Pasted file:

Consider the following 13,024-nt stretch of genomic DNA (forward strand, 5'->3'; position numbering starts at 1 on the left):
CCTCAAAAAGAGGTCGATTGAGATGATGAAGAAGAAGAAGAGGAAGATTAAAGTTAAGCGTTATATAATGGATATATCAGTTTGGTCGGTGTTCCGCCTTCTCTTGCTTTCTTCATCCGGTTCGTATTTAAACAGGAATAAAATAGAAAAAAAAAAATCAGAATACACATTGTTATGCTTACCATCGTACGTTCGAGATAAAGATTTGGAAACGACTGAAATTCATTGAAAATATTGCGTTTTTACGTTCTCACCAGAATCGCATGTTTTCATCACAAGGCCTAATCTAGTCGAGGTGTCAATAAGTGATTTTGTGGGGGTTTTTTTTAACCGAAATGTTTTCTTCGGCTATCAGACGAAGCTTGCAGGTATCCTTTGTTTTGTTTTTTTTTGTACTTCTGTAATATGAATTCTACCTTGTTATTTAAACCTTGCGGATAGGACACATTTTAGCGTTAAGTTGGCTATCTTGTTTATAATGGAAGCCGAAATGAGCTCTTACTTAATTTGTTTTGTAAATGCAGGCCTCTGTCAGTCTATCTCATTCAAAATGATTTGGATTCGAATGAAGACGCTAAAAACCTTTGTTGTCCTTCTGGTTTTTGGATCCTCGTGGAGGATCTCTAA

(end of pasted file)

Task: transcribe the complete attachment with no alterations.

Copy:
Consider the following 13,024-nt stretch of genomic DNA (forward strand, 5'->3'; position numbering starts at 1 on the left):
CCTCAAAAAGAGGTCGATTGAGATGATGAAGAAGAAGAAGAGGAAGATTAAAGTTAAGCGTTATATAATGGATATATCAGTTTGGTCGGTGTTCCGCCTTCTCTTGCTTTCTTCATCCGGTTCGTATTTAAACAGGAATAAAATAGAAAAAAAAAAATCAGAATACACATTGTTATGCTTACCATCGTACGTTCGAGATAAAGATTTGGAAACGACTGAAATTCATTGAAAATATTGCGTTTTTACGTTCTCACCAGAATCGCATGTTTTCATCACAAGGCCTAATCTAGTCGAGGTGTCAATAAGTGATTTTGTGGGGGTTTTTTTTAACCGAAATGTTTTCTTCGGCTATCAGACGAAGCTTGCAGGTATCCTTTGTTTTGTTTTTTTTTGTACTTCTGTAATATGAATTCTACCTTGTTATTTAAACCTTGCGGATAGGACACATTTTAGCGTTAAGTTGGCTATCTTGTTTATAATGGAAGCCGAAATGAGCTCTTACTTAATTTGTTTTGTAAATGCAGGCCTCTGTCAGTCTATCTCATTCAAAATGATTTGGATTCGAATGAAGACGCTAAAAACCTTTGTTGTCCTTCTGGTTTTTGGATCCTCGTGGAGGATCTCTAA